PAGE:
HTC has zero value and virtually one chance to flip it all around.
According to Bloomberg, its stock is now trading at less than $2 per share. The Taiwan-based smartphone company's plunging market price of a mere $1.46 billion (from nearly $28 billion four years ago) is now officially shy of the cash it held at the end of June - by as much as $6.2 million. This most likely means investors are putting no value on the rest of the company, and analysts can hardly blame them.
The company's forecast for third-quarter sales paled by as much as 48 percent against analyst estimates, which weren't all that high to begin with. Many of those analysts now predict the company could go without profits to the end of 2017. All 22 analysts tracked by Bloomberg are indeed shying away from recommending investors buy the stock.
The company has no long-term debt - but it does have long-term inventory. That is, consumers aren't buying the smartphones and numerous other little-known products the company is offering. Up against industry behemoths Apple and Samsung, HTC's smartphone business may be as much a lost cause as it is a lost cost.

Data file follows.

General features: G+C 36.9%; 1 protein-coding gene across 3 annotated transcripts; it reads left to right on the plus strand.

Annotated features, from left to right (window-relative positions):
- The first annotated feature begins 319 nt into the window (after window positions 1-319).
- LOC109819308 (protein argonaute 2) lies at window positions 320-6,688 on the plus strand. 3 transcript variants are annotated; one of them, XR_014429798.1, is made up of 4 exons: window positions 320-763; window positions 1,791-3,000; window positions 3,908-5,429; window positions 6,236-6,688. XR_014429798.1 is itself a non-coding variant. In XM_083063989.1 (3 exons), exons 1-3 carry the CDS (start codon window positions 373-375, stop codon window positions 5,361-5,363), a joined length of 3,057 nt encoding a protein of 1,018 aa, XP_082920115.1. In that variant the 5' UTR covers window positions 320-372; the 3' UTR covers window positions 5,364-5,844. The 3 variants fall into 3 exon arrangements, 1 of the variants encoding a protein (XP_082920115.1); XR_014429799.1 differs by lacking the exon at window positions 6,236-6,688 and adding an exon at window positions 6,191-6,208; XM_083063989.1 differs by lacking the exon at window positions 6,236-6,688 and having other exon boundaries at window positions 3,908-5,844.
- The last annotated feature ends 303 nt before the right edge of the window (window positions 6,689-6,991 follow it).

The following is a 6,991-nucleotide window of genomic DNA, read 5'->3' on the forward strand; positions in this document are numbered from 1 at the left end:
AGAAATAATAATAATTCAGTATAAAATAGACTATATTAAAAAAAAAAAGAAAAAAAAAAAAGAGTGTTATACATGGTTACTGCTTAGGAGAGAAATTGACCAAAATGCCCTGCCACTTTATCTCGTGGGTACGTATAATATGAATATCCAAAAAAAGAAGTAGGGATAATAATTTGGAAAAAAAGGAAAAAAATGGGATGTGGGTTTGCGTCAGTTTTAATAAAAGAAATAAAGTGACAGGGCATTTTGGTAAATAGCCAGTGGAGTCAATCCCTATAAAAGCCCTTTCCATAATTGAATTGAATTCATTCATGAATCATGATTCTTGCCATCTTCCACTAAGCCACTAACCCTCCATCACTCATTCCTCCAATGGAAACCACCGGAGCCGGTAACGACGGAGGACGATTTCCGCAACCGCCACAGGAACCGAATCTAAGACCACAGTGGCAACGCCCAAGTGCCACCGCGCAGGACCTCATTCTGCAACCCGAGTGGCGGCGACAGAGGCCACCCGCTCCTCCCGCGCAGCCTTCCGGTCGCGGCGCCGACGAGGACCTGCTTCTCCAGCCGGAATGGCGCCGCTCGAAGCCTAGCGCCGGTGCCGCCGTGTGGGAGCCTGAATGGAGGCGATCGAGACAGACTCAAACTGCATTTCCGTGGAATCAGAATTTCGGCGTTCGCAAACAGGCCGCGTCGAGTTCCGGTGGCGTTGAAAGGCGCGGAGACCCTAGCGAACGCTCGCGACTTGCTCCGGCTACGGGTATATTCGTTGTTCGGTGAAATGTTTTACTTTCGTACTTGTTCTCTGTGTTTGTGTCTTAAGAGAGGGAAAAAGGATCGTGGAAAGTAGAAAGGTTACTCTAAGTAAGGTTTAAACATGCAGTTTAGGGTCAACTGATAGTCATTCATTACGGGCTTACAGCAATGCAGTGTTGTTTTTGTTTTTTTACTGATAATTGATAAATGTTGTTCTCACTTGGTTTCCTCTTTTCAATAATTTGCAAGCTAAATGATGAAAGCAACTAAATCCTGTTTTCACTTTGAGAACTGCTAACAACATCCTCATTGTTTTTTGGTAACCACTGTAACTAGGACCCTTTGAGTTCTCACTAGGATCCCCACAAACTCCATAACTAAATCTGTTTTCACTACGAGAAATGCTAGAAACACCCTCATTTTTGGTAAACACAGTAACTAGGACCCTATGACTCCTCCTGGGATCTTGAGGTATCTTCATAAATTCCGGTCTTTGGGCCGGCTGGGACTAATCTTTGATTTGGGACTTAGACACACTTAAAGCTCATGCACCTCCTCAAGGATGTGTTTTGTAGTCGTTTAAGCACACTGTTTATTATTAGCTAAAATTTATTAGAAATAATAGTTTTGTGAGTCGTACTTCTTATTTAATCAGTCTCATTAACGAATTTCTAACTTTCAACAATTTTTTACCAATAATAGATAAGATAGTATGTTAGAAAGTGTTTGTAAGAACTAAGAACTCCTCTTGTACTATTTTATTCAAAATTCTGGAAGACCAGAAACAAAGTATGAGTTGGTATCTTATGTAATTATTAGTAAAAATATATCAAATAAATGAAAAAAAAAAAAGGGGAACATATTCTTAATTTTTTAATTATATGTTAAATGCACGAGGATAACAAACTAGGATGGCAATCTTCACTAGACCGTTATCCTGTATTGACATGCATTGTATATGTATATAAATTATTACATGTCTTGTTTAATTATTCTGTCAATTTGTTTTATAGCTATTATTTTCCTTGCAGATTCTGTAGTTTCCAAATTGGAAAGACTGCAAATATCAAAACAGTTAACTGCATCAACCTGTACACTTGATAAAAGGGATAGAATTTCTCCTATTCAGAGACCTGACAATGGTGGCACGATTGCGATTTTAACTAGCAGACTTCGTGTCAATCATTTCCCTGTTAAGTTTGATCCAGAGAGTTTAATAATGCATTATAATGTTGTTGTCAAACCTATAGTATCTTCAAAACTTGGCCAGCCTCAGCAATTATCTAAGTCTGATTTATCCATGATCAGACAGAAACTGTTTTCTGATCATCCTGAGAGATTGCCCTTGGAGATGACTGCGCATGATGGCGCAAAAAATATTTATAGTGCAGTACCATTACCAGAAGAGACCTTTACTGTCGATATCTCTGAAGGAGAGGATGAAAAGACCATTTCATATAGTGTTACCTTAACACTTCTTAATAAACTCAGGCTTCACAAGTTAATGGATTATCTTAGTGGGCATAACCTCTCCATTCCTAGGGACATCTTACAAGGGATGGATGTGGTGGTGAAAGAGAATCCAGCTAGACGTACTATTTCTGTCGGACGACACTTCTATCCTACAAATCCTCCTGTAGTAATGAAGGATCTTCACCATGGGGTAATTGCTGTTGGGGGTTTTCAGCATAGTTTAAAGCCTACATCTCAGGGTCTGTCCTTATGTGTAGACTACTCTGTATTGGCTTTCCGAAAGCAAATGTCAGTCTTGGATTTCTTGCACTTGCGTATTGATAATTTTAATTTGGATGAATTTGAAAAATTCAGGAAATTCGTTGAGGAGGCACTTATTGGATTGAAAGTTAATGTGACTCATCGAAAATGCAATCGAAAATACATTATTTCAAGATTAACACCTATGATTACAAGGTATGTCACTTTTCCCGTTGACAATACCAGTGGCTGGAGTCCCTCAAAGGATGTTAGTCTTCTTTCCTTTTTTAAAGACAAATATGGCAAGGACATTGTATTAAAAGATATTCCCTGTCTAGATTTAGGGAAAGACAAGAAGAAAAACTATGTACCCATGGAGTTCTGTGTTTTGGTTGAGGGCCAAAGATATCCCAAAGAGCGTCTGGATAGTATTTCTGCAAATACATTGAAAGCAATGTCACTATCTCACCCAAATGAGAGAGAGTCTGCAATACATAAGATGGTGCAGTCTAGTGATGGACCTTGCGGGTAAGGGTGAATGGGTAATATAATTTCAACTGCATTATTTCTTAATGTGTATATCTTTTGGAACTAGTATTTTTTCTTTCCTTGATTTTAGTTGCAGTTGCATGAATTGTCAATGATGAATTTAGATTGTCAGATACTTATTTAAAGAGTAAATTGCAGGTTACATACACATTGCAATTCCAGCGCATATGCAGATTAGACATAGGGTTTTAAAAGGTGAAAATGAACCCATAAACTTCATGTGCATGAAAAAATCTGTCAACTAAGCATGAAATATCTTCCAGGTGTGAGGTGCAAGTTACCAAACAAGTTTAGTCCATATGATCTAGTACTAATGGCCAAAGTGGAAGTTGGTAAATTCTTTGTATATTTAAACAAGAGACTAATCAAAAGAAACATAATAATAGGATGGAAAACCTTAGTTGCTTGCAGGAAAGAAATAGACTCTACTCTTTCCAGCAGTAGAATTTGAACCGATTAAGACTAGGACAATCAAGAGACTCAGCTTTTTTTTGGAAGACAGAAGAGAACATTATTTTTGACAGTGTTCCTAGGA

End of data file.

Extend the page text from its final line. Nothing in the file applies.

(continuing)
Sales have fallen by more than 75 percent since September 2011. Meanwhile, inventory has ballooned by 60 percent over the last 12 months. Quarterly revenues were axed by half at the same time. And although the company is now on the cusp of cutting more than a third of its expenses - a plan that includes a 15 percent slash to its workforce - certain buys are hard to pass up.
Amid the bleak outlooks, HTC penned a $10 million deal with WEVR, a US-based virtual reality company, to buy 15 percent of the company, alluding to rumours that the company may be leaving smartphones behind for a future in virtual reality.
The risk is real
That future might not be so distant, with HTC launching their first virtual reality headset, HTC Vive, this holiday season. It's a change for the company, given the product has no connection (no pun intended) to smartphones whatsoever. Rather, it connects to a PC and focuses on creating a virtual experience in gaming and entertainment unlike any others out there. So far, it's earning nods of approval.
ZDNET describes HTC Vive as the company's "one shining star for 2015," - with all the gold medals to go with it. Announced in March, it's already won the Best Hardware category in both the Gamescom awards and the Computer Spiele’s award.
But it's likely reward that investors are most concerned about. Indeed, some buys have all the luck. Time will tell if this is one of them.